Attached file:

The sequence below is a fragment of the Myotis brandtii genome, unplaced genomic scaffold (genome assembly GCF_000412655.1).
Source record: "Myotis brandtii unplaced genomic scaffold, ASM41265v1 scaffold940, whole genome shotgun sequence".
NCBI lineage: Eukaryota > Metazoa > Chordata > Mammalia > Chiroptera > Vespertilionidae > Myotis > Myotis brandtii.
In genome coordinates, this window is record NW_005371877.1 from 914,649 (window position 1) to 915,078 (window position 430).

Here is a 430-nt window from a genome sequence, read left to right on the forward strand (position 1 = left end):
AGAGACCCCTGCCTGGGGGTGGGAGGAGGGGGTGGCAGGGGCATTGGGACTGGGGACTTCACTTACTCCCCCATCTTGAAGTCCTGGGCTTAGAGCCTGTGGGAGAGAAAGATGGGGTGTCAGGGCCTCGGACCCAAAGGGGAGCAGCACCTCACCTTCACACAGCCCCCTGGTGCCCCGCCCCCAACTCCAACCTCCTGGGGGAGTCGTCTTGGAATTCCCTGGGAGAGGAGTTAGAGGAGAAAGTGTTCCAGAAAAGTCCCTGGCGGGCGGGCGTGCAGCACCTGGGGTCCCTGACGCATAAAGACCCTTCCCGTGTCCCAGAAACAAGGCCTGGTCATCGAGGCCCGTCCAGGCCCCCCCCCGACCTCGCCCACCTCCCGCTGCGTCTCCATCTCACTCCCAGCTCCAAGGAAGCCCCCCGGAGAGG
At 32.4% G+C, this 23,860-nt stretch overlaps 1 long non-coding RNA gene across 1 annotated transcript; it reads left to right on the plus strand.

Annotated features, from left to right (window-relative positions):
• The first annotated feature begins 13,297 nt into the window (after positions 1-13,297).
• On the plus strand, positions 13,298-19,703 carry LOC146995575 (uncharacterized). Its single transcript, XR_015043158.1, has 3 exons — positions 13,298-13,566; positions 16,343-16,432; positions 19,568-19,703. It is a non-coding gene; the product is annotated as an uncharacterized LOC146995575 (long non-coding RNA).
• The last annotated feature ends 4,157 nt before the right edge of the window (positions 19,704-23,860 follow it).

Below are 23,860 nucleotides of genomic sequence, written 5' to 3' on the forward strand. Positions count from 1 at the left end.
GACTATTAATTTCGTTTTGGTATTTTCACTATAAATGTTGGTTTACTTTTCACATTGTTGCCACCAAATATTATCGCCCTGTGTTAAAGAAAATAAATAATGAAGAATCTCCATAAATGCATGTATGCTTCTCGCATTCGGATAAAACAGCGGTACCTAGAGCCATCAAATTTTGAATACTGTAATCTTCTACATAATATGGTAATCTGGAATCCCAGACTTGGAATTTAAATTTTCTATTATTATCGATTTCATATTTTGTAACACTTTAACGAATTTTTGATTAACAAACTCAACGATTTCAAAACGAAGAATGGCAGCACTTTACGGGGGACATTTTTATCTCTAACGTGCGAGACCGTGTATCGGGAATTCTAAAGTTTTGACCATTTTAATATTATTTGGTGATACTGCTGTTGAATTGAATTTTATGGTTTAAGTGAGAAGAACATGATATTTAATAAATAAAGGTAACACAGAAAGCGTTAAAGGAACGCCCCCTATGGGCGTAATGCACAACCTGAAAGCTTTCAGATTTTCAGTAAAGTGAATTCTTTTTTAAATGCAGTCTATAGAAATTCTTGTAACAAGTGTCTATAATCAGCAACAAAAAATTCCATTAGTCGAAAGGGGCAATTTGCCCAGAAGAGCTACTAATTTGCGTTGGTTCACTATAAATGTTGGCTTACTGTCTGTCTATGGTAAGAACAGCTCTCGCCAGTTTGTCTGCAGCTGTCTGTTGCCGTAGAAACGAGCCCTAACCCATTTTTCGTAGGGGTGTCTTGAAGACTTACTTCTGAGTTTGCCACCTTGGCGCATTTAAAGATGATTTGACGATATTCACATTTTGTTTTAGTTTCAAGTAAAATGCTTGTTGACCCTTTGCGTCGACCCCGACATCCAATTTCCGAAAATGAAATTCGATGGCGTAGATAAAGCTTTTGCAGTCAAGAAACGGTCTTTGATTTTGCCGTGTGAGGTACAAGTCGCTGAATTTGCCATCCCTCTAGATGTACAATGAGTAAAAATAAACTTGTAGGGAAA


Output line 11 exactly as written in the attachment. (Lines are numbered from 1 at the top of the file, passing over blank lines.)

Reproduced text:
• The last annotated feature ends 4,157 nt before the right edge of the window (positions 19,704-23,860 follow it).